If you aren’t accustomed to using Japanese makeup, I recommend taking your makeup with you, especially foundation. There aren’t many options for darker skin tones, and even if you have light skin, the tone might be off. The colors of things like eyeshadow and lipstick are also adjusted for Japanese skin tones.

Just make sure to check if you need Yunyu Kakunin-sho for some cosmetics!


5. How much money should I set aside for moving to Japan?

This is a tough question! It depends on so many things, like where you live in the U.S., your living situation planned for Japan, when you will get your first paycheck, etc. These are a few things you will need to account for.

Plane ticket

First, you have to get to Japan! Prices vary depending on where in the U.S. you are departing from, how many transfers you make, the time of year, and how far ahead you book. 

If you are flying from LA, the ticket can be anywhere from $900 to $1,500, and you might get a good deal or want to fly more luxuriously. If you are flying from Chicago or New York, $1,500 might be your start line. Things add up if you are flying from somewhere else to one of these hubs.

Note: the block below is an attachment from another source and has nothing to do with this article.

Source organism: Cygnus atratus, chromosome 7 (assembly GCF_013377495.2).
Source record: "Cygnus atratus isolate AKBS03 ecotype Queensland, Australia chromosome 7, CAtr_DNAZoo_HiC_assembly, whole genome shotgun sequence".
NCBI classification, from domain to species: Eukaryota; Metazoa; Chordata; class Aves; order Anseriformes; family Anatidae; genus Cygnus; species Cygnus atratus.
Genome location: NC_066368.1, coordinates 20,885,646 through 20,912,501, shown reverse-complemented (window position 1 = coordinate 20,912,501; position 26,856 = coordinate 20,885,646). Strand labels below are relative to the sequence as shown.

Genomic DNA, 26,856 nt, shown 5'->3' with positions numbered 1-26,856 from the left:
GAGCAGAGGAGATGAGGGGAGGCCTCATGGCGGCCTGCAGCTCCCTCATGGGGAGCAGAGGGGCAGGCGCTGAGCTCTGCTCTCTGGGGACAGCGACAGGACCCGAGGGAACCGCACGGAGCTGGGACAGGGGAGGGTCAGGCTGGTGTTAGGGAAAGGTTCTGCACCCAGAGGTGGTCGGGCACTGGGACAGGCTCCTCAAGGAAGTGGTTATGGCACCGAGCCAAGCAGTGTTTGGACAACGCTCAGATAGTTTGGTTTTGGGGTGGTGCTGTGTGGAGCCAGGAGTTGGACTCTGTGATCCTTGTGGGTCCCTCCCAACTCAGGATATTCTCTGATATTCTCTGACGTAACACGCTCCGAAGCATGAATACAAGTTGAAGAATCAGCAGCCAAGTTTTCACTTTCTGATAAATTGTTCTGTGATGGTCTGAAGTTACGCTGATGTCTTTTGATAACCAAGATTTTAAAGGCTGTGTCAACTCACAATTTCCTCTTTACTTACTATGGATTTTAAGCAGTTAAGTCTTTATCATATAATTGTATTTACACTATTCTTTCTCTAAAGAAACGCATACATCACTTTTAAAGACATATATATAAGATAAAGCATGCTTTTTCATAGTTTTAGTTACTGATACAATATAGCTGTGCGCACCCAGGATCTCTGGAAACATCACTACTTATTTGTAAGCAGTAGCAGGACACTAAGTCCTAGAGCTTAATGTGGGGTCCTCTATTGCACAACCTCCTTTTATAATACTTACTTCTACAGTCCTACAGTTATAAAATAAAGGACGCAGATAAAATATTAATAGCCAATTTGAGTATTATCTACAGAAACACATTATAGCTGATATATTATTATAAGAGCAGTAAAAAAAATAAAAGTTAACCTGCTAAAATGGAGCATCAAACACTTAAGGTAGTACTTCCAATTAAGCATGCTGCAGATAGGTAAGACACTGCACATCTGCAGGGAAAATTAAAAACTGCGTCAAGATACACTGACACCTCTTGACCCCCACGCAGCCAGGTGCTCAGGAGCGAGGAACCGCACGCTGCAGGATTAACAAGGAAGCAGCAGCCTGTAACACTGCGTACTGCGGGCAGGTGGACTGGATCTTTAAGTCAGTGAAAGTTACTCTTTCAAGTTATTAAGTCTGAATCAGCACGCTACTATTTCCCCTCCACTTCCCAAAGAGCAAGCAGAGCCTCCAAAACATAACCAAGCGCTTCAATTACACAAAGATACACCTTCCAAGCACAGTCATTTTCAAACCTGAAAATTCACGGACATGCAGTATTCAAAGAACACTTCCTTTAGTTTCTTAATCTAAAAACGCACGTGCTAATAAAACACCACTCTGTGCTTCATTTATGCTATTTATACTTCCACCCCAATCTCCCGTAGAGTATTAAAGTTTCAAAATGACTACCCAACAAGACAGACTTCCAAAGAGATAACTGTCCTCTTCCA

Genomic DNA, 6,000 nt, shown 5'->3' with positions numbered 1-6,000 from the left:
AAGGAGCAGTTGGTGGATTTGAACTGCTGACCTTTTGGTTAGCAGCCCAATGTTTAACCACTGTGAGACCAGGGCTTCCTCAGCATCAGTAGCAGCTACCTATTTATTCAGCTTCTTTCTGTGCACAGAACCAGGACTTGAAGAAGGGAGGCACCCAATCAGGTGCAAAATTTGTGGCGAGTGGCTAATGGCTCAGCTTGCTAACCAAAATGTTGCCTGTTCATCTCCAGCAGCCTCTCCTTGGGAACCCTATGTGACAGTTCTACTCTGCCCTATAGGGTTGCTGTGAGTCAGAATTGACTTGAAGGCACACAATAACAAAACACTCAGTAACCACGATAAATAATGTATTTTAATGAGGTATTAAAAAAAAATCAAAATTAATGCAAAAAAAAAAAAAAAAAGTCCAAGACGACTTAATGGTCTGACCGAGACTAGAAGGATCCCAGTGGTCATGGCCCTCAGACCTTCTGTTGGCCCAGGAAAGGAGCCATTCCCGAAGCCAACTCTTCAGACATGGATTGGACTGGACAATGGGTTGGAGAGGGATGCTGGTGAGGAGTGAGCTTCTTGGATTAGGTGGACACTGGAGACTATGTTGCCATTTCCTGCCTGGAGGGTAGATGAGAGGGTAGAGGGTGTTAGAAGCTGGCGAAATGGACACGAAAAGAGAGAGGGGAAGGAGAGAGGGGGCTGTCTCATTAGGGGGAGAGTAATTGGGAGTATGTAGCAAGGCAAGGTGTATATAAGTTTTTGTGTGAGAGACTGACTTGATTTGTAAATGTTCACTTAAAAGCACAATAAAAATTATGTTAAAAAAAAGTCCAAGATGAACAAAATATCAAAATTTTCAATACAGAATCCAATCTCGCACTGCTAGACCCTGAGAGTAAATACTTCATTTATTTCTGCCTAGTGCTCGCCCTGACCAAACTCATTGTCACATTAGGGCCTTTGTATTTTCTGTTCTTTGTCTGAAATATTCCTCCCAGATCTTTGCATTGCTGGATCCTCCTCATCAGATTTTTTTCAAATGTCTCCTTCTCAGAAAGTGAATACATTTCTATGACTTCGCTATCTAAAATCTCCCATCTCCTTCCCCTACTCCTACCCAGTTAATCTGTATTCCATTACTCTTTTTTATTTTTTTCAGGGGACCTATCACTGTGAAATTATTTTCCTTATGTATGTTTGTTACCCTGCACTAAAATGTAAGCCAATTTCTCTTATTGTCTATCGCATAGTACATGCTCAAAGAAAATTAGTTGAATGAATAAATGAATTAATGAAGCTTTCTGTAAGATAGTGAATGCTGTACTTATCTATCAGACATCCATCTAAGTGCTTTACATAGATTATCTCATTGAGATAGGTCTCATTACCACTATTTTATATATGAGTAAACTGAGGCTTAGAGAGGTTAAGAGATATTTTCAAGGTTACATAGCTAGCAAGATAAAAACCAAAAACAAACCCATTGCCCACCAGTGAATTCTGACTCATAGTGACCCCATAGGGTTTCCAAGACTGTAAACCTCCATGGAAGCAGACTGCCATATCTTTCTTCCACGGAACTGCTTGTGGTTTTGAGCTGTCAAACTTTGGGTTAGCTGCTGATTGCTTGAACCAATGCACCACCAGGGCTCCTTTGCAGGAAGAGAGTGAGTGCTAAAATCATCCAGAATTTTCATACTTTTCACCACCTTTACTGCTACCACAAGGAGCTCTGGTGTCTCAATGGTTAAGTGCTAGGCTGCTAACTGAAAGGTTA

You don’t want to wait until the last minute to book. Not only will it be expensive, but there might be nothing but middle seats left open on the long haul flight. (Unless you live in Seattle, chances are the flight will be over 10 hours long!)

While you might not have a lot of freedom when you need to be in Japan for a job, you want to avoid New Year’s, cherry blossom season in March and April, Golden Week holidays in early May, Bon holidays in early August, and the fall foliage season around September and October.

The fiscal year in Japan starts in April with the cherry trees, however, so just try to get those tickets as far ahead as you can. 

Shipping your belongings

Shipping rates between the U.S. and Japan have gotten more expensive since the pandemic. If there are larger items that you absolutely must have, then you should look into shipping prices early to budget for them. The heavier and more space an item takes up, the more it will break the bank.

I recommend starting with what you can take in a few big checked bags. When you arrive, you can even have them sent to your accommodation. For your bigger items, find a trusted place to keep them in the states while you are gone. You can always get things sent once you have settled down.

Initial accommodations